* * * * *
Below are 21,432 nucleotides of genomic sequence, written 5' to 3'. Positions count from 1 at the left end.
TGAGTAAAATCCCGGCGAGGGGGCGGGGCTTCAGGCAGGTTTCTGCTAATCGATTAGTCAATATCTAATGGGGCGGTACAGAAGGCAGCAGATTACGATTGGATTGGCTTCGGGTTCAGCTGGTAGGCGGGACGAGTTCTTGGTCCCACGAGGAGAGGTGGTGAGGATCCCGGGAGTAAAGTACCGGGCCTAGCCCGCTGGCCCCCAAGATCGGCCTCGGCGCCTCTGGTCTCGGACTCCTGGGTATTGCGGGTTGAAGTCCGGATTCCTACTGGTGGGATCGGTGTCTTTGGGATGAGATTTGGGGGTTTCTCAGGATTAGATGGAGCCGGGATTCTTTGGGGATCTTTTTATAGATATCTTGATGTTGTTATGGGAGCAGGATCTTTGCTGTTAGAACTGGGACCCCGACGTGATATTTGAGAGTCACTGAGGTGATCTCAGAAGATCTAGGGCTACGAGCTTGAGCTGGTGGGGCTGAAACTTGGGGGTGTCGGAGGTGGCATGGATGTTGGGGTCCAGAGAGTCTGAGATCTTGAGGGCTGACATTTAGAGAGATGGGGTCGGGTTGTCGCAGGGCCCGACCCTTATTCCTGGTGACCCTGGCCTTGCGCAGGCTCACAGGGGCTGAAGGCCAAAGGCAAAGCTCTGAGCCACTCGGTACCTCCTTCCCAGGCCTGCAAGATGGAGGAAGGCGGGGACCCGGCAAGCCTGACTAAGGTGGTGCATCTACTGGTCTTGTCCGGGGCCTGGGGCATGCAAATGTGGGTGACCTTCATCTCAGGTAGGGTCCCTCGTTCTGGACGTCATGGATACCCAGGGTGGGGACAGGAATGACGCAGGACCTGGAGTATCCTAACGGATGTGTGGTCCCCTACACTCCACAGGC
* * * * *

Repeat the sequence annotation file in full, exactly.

Below are 21,432 nucleotides of genomic sequence, written 5' to 3'. Positions count from 1 at the left end.
TGAGTAAAATCCCGGCGAGGGGGCGGGGCTTCAGGCAGGTTTCTGCTAATCGATTAGTCAATATCTAATGGGGCGGTACAGAAGGCAGCAGATTACGATTGGATTGGCTTCGGGTTCAGCTGGTAGGCGGGACGAGTTCTTGGTCCCACGAGGAGAGGTGGTGAGGATCCCGGGAGTAAAGTACCGGGCCTAGCCCGCTGGCCCCCAAGATCGGCCTCGGCGCCTCTGGTCTCGGACTCCTGGGTATTGCGGGTTGAAGTCCGGATTCCTACTGGTGGGATCGGTGTCTTTGGGATGAGATTTGGGGGTTTCTCAGGATTAGATGGAGCCGGGATTCTTTGGGGATCTTTTTATAGATATCTTGATGTTGTTATGGGAGCAGGATCTTTGCTGTTAGAACTGGGACCCCGACGTGATATTTGAGAGTCACTGAGGTGATCTCAGAAGATCTAGGGCTACGAGCTTGAGCTGGTGGGGCTGAAACTTGGGGGTGTCGGAGGTGGCATGGATGTTGGGGTCCAGAGAGTCTGAGATCTTGAGGGCTGACATTTAGAGAGATGGGGTCGGGTTGTCGCAGGGCCCGACCCTTATTCCTGGTGACCCTGGCCTTGCGCAGGCTCACAGGGGCTGAAGGCCAAAGGCAAAGCTCTGAGCCACTCGGTACCTCCTTCCCAGGCCTGCAAGATGGAGGAAGGCGGGGACCCGGCAAGCCTGACTAAGGTGGTGCATCTACTGGTCTTGTCCGGGGCCTGGGGCATGCAAATGTGGGTGACCTTCATCTCAGGTAGGGTCCCTCGTTCTGGACGTCATGGATACCCAGGGTGGGGACAGGAATGACGCAGGACCTGGAGTATCCTAACGGATGTGTGGTCCCCTACACTCCACAGGC